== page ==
On a cold day in a downtown alley, a group of young people gather around a man named Duff to listen as he describes what it was like when he lived on the streets.

 Kelly Anthony, Applied Health Sciences professor at the University of WaterlooThey are not from a charitable organization or a church group; they are part of Applied Health Sciences professor, Kelly Anthony’s, fourth year advanced social determinants of health class.

A proponent of hands-on and experiential learning, Anthony doesn’t believe in just telling—she believes in showing.  Students in her social determinants of health class don’t just learn how environmental factors impact health, they see it with their own eyes.

“The material in this course can be transformative,” said Anthony, who is known for her unconventional teaching style.

Teaching outside the box

Rather than giving students a chapter to read about homelessness, Anthony takes students on a guided walking tour with Duff, a man who lived on the streets for more than three years. On the tour, students get a chance to speak with homeless people and see firsthand where they sleep, find food and access medical care.

“It’s intense and personal.  But I want students to know that it’s reality, it’s their world,” said Anthony.  “It’s also their place in the world and their responsibility as citizens to engage in the community.”

Also, on the syllabus are visits to local shelters, low income residential facilities, and a trip to Grand Valley Institute for Women, a federal prison.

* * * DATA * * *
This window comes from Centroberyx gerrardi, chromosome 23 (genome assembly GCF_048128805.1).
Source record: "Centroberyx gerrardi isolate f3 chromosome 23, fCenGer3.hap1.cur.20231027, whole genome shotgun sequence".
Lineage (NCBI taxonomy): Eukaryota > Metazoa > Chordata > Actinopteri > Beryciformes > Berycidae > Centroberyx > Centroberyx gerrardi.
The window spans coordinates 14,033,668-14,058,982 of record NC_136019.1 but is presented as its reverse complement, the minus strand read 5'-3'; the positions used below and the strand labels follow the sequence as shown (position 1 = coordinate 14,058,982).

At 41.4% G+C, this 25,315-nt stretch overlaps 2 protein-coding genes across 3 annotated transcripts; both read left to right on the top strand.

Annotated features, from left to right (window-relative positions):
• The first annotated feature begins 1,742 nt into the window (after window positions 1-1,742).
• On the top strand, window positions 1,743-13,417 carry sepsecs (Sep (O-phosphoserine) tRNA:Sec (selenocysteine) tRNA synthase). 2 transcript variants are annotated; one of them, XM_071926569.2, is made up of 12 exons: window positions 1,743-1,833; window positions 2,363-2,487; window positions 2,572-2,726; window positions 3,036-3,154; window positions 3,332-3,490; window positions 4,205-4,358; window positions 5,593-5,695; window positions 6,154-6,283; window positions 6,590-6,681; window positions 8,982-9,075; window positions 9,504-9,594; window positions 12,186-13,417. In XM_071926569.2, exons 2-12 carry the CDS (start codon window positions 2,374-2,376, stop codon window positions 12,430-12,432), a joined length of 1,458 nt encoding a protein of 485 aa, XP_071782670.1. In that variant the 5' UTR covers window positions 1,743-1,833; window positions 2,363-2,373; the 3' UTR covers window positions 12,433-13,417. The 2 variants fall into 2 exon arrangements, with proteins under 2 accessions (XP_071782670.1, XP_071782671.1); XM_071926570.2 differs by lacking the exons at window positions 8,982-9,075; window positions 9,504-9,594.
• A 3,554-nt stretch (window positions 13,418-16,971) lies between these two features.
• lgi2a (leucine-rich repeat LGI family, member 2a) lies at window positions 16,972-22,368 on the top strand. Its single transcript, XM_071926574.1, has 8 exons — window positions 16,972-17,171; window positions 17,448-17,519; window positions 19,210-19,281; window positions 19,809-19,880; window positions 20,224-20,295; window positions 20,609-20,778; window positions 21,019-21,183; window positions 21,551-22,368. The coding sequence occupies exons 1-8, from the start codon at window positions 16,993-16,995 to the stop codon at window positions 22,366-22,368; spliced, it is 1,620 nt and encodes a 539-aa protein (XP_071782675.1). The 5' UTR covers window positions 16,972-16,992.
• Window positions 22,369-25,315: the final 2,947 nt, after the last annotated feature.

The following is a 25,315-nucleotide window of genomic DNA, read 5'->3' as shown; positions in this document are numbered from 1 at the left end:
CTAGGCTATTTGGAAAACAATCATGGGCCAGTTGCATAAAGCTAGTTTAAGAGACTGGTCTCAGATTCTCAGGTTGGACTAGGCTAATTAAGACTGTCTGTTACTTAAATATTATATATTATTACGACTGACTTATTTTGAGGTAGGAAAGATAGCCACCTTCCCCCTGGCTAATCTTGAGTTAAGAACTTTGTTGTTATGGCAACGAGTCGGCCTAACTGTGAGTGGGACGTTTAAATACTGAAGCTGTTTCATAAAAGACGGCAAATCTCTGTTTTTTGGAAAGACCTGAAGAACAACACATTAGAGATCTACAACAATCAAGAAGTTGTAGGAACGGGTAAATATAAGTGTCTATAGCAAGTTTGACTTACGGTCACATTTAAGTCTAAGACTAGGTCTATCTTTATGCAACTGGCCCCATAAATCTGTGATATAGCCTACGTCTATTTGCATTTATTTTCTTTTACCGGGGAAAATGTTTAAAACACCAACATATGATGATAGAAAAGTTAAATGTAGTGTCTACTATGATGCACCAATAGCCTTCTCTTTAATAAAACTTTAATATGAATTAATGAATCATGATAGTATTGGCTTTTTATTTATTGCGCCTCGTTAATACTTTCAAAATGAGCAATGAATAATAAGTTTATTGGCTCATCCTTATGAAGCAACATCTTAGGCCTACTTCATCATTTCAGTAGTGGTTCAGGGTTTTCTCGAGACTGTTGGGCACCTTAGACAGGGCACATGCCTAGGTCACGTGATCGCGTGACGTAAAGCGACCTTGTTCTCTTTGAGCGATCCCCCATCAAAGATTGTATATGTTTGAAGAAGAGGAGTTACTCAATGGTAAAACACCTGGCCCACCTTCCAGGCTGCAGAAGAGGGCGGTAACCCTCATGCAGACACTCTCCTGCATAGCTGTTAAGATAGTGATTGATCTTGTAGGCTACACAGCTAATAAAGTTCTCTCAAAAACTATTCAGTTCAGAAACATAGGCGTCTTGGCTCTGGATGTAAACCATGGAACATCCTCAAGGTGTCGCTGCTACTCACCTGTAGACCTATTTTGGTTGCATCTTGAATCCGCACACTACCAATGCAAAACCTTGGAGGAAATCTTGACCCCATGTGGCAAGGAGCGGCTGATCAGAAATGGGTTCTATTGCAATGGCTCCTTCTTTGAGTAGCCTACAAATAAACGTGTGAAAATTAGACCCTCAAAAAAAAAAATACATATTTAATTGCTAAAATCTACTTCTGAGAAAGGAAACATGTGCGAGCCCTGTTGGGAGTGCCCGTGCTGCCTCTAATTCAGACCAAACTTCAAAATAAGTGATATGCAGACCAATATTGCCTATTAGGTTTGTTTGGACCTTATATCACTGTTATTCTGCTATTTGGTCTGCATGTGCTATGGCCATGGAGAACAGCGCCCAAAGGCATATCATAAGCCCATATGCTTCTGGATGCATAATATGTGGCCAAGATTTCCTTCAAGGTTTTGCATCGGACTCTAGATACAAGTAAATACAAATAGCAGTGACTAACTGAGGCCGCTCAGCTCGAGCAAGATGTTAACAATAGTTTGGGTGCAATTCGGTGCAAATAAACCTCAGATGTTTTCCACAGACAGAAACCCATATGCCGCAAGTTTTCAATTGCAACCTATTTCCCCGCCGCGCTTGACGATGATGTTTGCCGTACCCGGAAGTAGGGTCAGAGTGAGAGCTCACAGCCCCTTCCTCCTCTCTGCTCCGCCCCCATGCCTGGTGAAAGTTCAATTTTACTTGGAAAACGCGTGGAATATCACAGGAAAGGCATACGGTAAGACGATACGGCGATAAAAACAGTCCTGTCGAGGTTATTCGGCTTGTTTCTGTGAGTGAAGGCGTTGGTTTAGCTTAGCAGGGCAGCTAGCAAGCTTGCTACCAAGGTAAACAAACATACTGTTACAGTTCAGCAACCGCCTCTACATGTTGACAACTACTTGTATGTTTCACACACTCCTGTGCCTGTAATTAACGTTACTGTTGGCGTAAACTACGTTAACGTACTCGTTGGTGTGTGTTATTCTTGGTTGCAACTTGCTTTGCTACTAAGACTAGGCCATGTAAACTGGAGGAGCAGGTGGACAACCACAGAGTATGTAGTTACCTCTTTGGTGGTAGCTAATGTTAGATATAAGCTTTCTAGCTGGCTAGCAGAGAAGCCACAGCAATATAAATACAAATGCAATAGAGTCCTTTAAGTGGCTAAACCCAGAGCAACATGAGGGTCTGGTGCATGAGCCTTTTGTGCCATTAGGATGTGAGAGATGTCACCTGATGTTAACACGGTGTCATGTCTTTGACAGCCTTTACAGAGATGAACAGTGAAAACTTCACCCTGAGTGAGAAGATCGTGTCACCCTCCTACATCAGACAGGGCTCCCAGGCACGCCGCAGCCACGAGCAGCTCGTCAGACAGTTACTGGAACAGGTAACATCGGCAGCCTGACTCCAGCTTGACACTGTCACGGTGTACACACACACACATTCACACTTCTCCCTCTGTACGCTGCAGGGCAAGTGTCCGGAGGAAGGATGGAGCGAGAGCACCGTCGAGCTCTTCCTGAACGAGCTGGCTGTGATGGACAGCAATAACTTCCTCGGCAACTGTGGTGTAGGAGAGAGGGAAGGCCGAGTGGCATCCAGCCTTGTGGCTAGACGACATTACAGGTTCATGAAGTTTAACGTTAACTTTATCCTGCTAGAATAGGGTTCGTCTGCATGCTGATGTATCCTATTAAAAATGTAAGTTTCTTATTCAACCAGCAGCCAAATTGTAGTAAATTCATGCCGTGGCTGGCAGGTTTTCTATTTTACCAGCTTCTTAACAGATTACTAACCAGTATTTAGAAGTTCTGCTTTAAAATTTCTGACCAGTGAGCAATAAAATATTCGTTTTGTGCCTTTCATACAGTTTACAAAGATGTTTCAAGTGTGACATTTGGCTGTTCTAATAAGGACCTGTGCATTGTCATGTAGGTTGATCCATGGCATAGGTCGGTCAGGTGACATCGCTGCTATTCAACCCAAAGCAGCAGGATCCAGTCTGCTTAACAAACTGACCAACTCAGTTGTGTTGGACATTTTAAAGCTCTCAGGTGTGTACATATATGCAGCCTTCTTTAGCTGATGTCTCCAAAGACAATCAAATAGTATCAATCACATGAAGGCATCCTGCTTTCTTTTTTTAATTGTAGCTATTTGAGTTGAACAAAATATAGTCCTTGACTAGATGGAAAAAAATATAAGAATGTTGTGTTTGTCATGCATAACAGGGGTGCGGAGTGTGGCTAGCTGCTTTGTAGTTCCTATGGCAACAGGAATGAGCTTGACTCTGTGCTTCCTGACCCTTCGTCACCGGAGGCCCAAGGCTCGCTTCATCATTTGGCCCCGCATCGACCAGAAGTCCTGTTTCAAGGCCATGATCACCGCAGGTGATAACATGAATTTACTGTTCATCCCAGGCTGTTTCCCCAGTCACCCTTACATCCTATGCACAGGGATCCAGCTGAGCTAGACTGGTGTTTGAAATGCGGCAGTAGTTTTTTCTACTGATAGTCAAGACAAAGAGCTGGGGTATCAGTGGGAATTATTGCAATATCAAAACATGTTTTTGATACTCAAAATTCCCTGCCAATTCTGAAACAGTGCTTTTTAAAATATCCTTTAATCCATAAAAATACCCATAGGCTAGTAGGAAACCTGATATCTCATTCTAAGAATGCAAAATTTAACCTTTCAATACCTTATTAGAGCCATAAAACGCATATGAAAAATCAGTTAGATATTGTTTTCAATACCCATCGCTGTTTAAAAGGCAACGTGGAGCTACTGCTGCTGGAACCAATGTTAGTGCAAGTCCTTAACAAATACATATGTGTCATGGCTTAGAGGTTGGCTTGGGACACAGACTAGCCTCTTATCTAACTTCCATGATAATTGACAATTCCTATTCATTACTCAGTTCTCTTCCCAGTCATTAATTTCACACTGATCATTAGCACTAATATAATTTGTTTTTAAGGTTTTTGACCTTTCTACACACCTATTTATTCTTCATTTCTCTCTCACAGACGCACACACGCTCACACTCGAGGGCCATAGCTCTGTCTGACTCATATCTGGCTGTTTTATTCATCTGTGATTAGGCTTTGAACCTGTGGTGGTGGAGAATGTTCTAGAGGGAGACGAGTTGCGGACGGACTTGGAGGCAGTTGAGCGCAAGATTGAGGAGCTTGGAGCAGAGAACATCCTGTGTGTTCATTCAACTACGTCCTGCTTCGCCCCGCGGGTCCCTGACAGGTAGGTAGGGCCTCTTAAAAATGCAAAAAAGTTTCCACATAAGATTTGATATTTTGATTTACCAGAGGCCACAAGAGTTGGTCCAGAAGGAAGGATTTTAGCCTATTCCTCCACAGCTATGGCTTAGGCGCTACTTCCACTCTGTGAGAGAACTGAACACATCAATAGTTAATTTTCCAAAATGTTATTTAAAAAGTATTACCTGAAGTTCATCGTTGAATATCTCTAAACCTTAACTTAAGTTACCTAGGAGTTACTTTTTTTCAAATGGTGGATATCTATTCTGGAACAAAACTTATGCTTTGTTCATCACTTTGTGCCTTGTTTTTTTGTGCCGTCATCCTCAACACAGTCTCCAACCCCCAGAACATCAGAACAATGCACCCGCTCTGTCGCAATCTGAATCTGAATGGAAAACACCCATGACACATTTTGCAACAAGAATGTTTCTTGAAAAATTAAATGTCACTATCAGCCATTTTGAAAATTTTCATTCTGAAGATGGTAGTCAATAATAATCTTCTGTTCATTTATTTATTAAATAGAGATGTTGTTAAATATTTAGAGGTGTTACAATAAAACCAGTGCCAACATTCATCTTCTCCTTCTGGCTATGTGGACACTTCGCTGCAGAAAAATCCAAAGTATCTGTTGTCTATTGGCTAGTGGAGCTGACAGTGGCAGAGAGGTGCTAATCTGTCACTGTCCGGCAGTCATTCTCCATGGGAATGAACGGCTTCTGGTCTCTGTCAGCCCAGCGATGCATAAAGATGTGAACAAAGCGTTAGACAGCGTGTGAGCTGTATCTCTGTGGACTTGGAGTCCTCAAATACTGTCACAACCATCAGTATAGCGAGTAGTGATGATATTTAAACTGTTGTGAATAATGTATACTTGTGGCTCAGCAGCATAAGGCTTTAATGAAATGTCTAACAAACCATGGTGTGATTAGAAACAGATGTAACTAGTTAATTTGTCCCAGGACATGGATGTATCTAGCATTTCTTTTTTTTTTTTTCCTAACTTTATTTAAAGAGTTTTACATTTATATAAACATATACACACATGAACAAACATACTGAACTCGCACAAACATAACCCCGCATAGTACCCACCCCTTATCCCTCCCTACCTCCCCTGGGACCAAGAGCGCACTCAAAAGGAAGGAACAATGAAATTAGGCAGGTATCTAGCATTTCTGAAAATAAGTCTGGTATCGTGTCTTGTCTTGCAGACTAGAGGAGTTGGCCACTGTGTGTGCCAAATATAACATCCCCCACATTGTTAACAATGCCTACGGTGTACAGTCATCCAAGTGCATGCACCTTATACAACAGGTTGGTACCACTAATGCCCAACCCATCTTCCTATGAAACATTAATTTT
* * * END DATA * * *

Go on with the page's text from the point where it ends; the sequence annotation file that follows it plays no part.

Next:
“I want them to experience another model of how we can convey information and ideas.  I try to encourage deep learning,” explained Anthony, a teaching fellow in the Applied Health Sciences faculty.

Distinguished Teacher Award

Anthony’s teaching methods are among the kinds of approaches to be discussed at Waterloo’s Teaching Excellence Academy this week. The four-day retreat on campus allows faculty members to examine one of their courses and design a revised course.

This year, Anthony’s innovative approach to teaching earned her Waterloo’s Distinguished Teacher Award.

“While textbook learning is fine, visiting a place like an actual prison and meeting some of the women was an entirely different story,” said Kinshuk Kumar, one of the students who nominated Anthony for the award.

“It brought a level of humanity to what we had been talking about. It gave me a completely new level of understanding.”

At the end of the day, that is Anthony’s ultimate goal.

“I want my class to change the way students think about the world and about health.  For better or worse, or better and worse, I want them to see the world, and their responsibilities in it, more clearly.”